Most epidemiologists, researchers, and US government departments think that the most likely origin is from markets in Wuhan that dealt with wild animals that harbored the virus which then jumped to people. This article in Science is representative of that opinion. The animal to human route is a common mechanism which we have seen with diseases such as ebola and SARS-CoV-1.
Rather than arguing about lab leaks, we should put our energies toward strategies that will help to avoid or contain future illnesses. Yes to tightening controls at laboratories doing research on pathogens. Yes to limiting exposure to wild animals that can carry diseases to humans. Yes to rapid response and open sharing of information about emerging diseases.
No to wild speculation that is not grounded in fact. For example, there is no evidence that SARS-CoV-2 was lab-engineered rather than naturally occurring. It is irresponsible to share disproven theories.
As I know from public health statistics and recent cases among friends, COVID-19 is still out there, sickening millions and adding to the global death toll of over 6.8 million people. Protect yourself in accord with your local conditions and resources. Vaccinate and receive the bivalent booster if it’s available. Increase ventilation in indoor spaces. Avoid crowds. Wear a high-quality mask indoors when transmission rates are significant. Wash your hands. Take extra caution if you or someone you live with or visit is especially vulnerable due to age, medical condition, etc. Make sure you have accurate, scientifically valid information behind your decisions. Be respectful of those who choose to mask in public. They are trying to protect themselves and their loved ones. It’s possible they are getting over an illness themselves and are being cautious in order to protect you.
At some point, COVID-19 will become endemic. We aren’t there yet. Do your best to be a help, not a hindrance, to that end.
Given that we live in the US and our granddaughters live in the UK, we prize any time that we have together.
Our five-year-old granddaughter ABC lived with us and her mom until she was a bit over two years old. Then, E’s spousal visa came through and they joined their spouse-and-dad in London. We made our first trip “across the pond” a couple of months later, hoping to return again in the spring, but that was 2020 and the pandemic struck, so, no.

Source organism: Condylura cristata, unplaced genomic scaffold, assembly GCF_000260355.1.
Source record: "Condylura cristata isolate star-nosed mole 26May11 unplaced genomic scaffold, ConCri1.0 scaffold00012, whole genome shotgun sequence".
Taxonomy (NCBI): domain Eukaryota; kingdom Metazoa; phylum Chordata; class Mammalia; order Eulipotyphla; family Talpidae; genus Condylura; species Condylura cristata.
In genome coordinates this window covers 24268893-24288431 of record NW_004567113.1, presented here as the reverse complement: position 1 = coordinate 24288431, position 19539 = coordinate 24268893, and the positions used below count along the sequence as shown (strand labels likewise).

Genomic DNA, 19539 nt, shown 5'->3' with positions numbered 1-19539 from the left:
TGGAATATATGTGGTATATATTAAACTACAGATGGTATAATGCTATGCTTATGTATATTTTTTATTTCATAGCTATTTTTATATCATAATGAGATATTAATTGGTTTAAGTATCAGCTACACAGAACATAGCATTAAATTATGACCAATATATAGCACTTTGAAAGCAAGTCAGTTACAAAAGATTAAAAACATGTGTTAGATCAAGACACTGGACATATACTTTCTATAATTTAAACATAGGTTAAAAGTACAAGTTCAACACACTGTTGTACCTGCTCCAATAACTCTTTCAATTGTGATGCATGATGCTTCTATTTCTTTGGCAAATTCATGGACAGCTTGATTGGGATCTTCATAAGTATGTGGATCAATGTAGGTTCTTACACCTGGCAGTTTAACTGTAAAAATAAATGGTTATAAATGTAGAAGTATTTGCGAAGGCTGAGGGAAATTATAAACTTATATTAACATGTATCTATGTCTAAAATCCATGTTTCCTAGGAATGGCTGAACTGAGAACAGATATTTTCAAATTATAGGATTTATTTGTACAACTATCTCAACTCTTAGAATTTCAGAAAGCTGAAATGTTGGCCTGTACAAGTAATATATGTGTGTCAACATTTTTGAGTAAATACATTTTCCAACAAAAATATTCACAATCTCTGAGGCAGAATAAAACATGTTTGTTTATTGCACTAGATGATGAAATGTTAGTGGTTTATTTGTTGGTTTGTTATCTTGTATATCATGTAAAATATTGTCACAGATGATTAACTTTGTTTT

We missed the birth and whole first year of granddaughter JG’s life. We met her first on a bittersweet trip here so that E could have a last visit with her grandfather Paco. We will always be grateful that Paco was able to meet JG and that ABC, who remembered him from living here when she was a baby/toddler, was able to see him and dance and sing for him. E was Paco’s first grandchild and it was so important that she got to see him one last time. I’m crying now just thinking about it. It was just after that visit that Paco began his last, steep decline and he died a few weeks later.
That visit had been very confusing for JG. As a pandemic baby, she hadn’t been out of her house very much, much less flown across an ocean and plunked down in a new country with new people. She was also at a developmental time of stranger anxiety, so we had to be careful not to intrude on her comfort zone.
Without having to care for Paco, we were able to make a couple of trips to the UK (although they happened to be during omicron surges); still, JG was not too sure about these people who occasionally appeared on her mom’s computer screen suddenly showing up.
Enter 2023. JG is now almost 2 and a half and having a surge in language development and is able to make connections that she had been too young to make previously. She starts calling us by name when we video chat and wanting to say hi and showing us things. When we went to visit earlier this month, she gave us hugs and played with us and let us pick her up and called us by name and stayed with us at our Airbnb while her mom and dad did errands and snuggled and fell asleep cuddled on the couch.
For the first time, she knew we were her grandparents, her mom’s mom and dad. Correction: her mum‘s parents, as mom is the more common American expression and she is, of course, adopting the more British mum.
What a prize! I had been afraid that JG wouldn’t really remember us because we are so far away and that occasional visits wouldn’t be enough to establish a real relationship with her as we have enjoyed with her sister ABC.
Transatlantic grandparenting will still be challenging. I don’t have personal experience with such a long distance between grandparents and grandchild, but I think we’ll figure it out.
We are hopeful that E and her family will be here in April for Easter, JG’s first trip back since she came to meet Paco just after she turned one. I don’t think she will remember having been here, although ABC will probably still remember every nook and cranny of our house and yard, as she did when they came back to see Paco a year and a half ago.
It was a week ago that we said our good-byes to fly back to the States. Anticipating a visit from them in just a few weeks made it easier to leave them. Although JG won’t remember the house, she will remember us.
In the first few seasons of The Late Show, Stephen Colbert did a recurring skit, then a best-selling book, called Midnight Confessions, in which he “confesses” to his audience with the disclaimer that he isn’t sure these things are really sins but that he does “feel bad about them.” While Stephen and his writers are famously funny, I am not, so my JC’s Confessions will be somewhat more serious reflections, but they will be things that I feel bad about. Stephen’s audience always forgives him at the end of the segment; I’m not expecting that – and these aren’t really sins – but comments are always welcome.